See what our editors have been reading this season


The Implicated Subject: Beyond Victims and Perpetrators by Michael Rothberg (Stanford, 2019). Michael Rothberg’s latest book is a staggering work of genuinely intersectional theory and global memory studies. He begins by interrogating the politics of identification pervasive today on social media—phrases such as “Je suis Charlie” and “We are all Travon Martin.” Rothberg is critical of such facile gestures of identification because they always seem to align the subject with victimization that they may not actually be subjected to. Instead, he explores ethical responses to violence that resist such trite liberal gestures of identification such as the counter-slogan “We are not Trayvon.” This refusal not only affirms the specificity of who is targeted in the racialized violence that killed Martin, namely young unarmed black men in America. It also indicates a new, complicit or implicated subject position, in this case “white Americans recounting experiences of privilege or dawning awareness of being part of a racist society.” For example, as one social media user wrote: “I am not Trayvon because I pass.” The counter-slogan “becomes an occasion to mark another kind of belonging: the speaker’s implication in the conditions that contributed to Trayvon’s murder… it creates the opportunity to claim a kind of responsibility for Martin’s death and the deaths of many others like him.”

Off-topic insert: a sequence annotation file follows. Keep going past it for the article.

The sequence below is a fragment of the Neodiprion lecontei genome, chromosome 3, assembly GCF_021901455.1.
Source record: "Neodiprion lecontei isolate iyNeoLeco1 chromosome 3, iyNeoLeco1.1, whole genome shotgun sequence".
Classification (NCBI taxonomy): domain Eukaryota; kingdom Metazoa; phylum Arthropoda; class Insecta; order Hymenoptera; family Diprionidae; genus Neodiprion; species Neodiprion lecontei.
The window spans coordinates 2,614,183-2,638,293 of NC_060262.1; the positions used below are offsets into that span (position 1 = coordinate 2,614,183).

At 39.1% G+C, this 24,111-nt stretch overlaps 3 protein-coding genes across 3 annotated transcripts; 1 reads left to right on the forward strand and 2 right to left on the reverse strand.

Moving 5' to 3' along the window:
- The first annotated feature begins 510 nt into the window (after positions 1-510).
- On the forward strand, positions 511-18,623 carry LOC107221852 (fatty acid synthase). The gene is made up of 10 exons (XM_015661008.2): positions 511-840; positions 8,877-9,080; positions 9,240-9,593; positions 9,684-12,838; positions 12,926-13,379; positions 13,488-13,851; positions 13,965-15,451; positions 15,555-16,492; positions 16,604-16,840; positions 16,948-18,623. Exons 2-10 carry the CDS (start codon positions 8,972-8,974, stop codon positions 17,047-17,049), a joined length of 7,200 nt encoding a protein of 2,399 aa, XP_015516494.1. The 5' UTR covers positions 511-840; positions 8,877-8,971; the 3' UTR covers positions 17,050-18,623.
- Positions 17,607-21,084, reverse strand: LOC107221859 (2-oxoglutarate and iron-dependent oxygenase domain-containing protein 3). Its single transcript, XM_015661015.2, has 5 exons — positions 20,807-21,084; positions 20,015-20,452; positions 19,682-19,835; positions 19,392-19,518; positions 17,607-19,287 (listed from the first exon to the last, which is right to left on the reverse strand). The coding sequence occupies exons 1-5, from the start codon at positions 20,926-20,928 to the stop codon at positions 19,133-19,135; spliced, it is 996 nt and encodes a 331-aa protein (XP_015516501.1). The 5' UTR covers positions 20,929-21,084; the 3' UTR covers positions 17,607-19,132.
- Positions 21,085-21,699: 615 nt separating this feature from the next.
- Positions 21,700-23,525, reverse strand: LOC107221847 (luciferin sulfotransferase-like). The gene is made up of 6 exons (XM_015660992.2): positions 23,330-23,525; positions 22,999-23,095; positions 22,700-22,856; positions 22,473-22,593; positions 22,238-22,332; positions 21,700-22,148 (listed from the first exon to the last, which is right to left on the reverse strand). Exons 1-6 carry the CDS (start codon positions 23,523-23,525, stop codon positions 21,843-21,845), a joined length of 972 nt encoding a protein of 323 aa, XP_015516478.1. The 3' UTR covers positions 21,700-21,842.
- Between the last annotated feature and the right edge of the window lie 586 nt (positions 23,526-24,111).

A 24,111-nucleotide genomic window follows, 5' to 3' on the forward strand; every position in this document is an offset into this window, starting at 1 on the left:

Rothberg develops Primo Levi’s idea of the ethical “grey zone” between victims and perpetrators in Holocaust concentration camps into a nuanced ethical theory of “the implicated subject,” an involved bystander who participates in events and structures over which they often have little control. This serves as a new moral category between bystander and perpetrator that calls for political responsibility on a much broader scale than narrower legalistic categories of guilt or complicity for historical violence. It provides an ethical framework in which to make sense of Rothberg’s personal feeling of responsibility for reparations for the injustice of slavery in America even though his family immigrated to America only after the turn of the twentieth century. He and others in his position benefit from white privilege even though they are not “guilty” in a legal sense. He cites Ta-Nehisi Coates making the case for reparations to descendants of enslaved people: slavery is a “crime that implicates the entire American people.” “Structural implication” names such ethical obligation stemming from participation in or benefitting from power structures that cause violence even over long periods of time and space, such as capitalism, imperialism, the trans-Atlantic slave trade, and climate change.